Today I am, to all intents and purposes, a frustrated singer, frustrated graphic artist, frustrated bird watcher, frustrated filmmaker, frustrated writer, frustrated philanthropist, frustrated cartoonist, but an unfettered poet. So there’s no prizes for guessing what it is I devote all my sleepless nights contemplating my choices to. Forty three changes of job, about a dozen different professions, nine apartments (some shared, some squatted), endless peripatetic options and quite a few creatively composed suicide notes later, the only thing that still binds the torn bits of my psyche together is poetry. It’s what helped me make some sense of the lunatic asylum Mumbai is… and kept me from flying this coop.

Though not a day (and night) goes by when I don’t reconsider my fatal decision. But then I reach for my pencil, rip out a scrap of paper and as the words come wriggling out, everything seems like it’ll be alright after all.


Anand Gandhi (born in Bombay, 1980) wrote dialogue for the first 80 episodes of Kyunki Saas Bhi Kabhi Bahu Thi; and screenplay for the first 40 episodes of Kahaani Ghar Ghar Ki. These two have become the most popular shows in the history of Indian television. “There has been a huge paradigm shift in my aesthetics since I last worked for television seven years ago. Aesthetically, I completely dislike the two soaps.”

Gandhi facilitated film appreciation, theatre, education, philosophy, mythology and creative writing workshops for teachers, students at many schools and colleges across the country, including the Film & Television Institute of India. For four years, he played a very important role in founding and leading the Mumbai chapter of Alok Ulfat’s Avikal Initiative for Life and Active Learning, an alternative theatre and allied arts movement.

He did odd jobs as a graphic designer, copywriter, lyricist, animator, and web developer in between projects.

Besides Continuum,Gandhi wrote, produced and directed the 30-minute short feature Right Here, Right Now (2003)– a film about the cycles of sorrow and joy.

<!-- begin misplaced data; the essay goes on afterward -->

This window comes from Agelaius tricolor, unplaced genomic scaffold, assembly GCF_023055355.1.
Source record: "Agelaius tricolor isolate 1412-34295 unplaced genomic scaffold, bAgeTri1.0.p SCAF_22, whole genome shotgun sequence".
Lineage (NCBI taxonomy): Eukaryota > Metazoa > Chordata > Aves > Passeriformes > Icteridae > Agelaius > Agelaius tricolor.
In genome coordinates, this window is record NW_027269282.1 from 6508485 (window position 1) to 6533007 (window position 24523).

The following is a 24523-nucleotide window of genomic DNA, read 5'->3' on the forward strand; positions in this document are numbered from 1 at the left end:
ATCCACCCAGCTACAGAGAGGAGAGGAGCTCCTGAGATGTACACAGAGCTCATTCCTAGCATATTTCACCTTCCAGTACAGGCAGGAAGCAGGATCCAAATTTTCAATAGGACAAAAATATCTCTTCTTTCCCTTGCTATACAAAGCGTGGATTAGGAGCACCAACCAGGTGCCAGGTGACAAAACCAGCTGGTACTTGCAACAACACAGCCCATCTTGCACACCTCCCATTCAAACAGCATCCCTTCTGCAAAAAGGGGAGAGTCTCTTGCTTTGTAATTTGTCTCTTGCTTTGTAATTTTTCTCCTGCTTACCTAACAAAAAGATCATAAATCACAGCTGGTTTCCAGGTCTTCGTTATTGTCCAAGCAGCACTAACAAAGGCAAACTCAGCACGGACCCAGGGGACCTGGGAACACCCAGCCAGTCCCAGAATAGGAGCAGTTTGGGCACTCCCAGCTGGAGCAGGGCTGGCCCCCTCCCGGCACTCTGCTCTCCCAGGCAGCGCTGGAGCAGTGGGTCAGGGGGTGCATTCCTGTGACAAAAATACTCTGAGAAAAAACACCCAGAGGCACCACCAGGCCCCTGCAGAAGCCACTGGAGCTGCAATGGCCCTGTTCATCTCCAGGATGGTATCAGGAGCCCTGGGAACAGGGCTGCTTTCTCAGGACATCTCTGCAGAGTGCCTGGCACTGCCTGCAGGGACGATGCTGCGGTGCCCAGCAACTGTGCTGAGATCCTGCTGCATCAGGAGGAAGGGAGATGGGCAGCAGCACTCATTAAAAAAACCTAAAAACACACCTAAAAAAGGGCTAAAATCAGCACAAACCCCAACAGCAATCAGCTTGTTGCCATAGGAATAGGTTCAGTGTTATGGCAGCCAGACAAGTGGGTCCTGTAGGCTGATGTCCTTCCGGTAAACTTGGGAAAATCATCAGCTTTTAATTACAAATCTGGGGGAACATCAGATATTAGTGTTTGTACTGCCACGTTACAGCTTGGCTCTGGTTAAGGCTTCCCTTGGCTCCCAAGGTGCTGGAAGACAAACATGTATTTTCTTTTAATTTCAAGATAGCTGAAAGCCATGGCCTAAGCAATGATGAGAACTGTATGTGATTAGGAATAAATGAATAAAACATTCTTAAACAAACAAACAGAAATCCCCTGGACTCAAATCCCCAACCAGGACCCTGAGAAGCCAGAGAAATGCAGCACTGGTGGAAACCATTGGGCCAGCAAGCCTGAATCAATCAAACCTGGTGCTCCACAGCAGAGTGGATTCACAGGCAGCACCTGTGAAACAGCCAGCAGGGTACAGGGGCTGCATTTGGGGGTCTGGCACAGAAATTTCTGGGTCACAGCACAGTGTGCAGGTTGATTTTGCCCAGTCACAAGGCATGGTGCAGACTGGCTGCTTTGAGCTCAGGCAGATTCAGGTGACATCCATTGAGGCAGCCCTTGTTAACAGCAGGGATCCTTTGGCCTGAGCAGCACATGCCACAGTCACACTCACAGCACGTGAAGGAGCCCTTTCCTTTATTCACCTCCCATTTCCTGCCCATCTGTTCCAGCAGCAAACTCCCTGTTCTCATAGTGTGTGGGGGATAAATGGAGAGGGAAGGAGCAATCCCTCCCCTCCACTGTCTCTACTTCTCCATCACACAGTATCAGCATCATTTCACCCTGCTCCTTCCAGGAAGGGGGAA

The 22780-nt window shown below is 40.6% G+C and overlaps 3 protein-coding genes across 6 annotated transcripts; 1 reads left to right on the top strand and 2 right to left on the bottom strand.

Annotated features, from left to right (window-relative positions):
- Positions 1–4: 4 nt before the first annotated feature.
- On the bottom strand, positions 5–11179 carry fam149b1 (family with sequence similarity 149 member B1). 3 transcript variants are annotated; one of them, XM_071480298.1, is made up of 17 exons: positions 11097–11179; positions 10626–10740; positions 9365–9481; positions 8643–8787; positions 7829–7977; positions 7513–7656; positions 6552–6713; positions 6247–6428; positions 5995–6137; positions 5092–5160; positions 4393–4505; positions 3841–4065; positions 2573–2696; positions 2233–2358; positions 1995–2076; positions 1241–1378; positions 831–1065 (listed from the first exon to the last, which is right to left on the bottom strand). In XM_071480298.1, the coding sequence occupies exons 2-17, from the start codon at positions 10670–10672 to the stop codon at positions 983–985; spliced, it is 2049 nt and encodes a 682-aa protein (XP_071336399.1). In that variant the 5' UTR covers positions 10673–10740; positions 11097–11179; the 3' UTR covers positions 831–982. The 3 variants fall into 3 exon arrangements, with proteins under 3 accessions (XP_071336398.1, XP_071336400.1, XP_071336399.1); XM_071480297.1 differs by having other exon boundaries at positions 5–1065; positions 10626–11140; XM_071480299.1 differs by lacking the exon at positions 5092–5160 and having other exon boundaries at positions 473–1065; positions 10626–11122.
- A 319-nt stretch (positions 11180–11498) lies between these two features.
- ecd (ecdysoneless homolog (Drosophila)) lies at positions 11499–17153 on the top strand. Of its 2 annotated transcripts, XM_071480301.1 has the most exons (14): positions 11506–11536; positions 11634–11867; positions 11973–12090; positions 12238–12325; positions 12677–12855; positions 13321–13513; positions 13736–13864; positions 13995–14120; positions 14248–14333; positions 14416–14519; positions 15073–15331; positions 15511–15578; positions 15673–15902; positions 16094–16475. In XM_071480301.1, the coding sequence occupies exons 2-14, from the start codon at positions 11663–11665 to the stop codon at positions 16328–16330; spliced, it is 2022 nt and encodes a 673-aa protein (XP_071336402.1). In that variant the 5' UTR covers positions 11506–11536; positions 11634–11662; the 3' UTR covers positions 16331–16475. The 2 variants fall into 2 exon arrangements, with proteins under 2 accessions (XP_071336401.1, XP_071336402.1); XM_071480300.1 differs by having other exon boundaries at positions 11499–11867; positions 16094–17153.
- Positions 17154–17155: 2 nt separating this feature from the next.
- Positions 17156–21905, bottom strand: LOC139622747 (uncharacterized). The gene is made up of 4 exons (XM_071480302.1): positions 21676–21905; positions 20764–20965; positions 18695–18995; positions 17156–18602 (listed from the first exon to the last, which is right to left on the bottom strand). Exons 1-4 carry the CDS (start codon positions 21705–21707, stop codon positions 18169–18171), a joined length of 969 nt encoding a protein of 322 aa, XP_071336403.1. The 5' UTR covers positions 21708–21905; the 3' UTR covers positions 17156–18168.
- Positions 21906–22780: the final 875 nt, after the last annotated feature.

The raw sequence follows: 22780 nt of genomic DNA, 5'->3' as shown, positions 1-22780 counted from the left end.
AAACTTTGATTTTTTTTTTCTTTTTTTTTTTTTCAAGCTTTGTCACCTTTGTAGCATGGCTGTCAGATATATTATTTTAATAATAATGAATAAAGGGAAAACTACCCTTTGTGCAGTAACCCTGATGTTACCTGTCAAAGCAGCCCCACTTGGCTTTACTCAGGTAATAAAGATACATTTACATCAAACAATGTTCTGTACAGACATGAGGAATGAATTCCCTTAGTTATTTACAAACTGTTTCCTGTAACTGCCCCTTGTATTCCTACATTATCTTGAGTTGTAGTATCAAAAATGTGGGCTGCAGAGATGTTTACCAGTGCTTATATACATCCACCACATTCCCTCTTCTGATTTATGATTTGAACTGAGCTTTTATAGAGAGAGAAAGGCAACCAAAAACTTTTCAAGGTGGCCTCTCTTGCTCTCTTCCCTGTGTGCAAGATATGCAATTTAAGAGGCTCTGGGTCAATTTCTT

39 min., 2006

co-written, co-produced, co-directed by Anand Gandhi along with Khushboo Ranka

The film narrates simple stories from everyday life, popular culture and folklore that explore the continuum of life and death, of love and paranoia, of trade and value, of need and invention, of hunger and enlightenment. It culminates into a climax where the stories no longer exist as singular threads in their own vacuum but come across and play with each other to form the cosmic fabric.

The sound project

36KHz (36 min.)

by Urban Hippy Project & DeCOY

When two pieces of metal in motion come in contact with each other, a shock or pressure wave propagates through them. This wave is called the shock pulse and is centred at a frequency of 36KHz. At the same time, the objects recoil and start vibrating until the energy is dissipated.

Using these phenomena as a corollary to everyday city life, Urban Hippy Project & DeCOY create their own take on the impact of colliding personal interactions between city dwellers. This person-to-person contact creates a background noise of shock pulses and reverberates through our collective conscience as social experiences.

A train ride that transcends people from lively chaos to an understated calm, and young people exposed to new collectives of dreams, technology and life. Daily life with its loudspeakers, shop installations, advertising projections, fireworks and visual stimuli, interlaced with 1000 watts of human energy, oscillates indefinitely as the soul of the city.

What remains constant is the sounds and the visions, the backdrop and the soundtrack to our loopy excursions.

The music of Urban Hippy tries to capture this pattern sonically - the grid-like motion of the inhabitants, the repeating activities and the tempo of the everyday city in motion, and tries to follow the graphical curve of the shock wave.

DeCOY plays with visual textures and snapshots from memories of urban times, weaving them through the underlying beat of the city.

36KHz is the first collaborative project between Urban Hippy Project and DeCOY.

sounds: Urban Hippy Project (Himanshu Pandey & Manoj Kurien)
contact: +91 9867615750, himanshux(at)

Urban Hippy Project

The band started out as a side project for Manoj and Himanshu (aka baba G & Mojo) in 1997, while they played fulltime as guitarists for the hard rock act Southern Cross. After their last live performance with the band in 2001, they focused on moulding the sound of UHP along with some friends, but their sound remained very folksy and organic till 2005. After embracing electronica in 2005, the band’s sound took on a whole new approach and became a meeting ground for their folksy hippy sounds and electronic, industrial, dark core alter egos. Himanshu and Manoj are the core duo behind the band and describe their sound as electronic folk.


aka Dhanya Pilo, is a video jockey who enjoys expanding an image while breaking the narrative for the medium of moving images. Live video jockeying completes the aural energies derived from music, and DeCOY uses her film-making and photography skills to create visuals which give India a new visual point of view. Dark, happy and calm. Dhanya works as a filmmaker, designer and a visual artist from her studio in Bombay. She VJs for various music collectives and DJs in Bombay. DeCOY adds to 36KHz imagery with poetic meaning and motifs from the urban rush.

Visuals: DeCOY (Dhanya Pilo)

Visual jockeying & compositing at: STUDIO PILO

contact: +91 9892546361, dhanyapilo(at)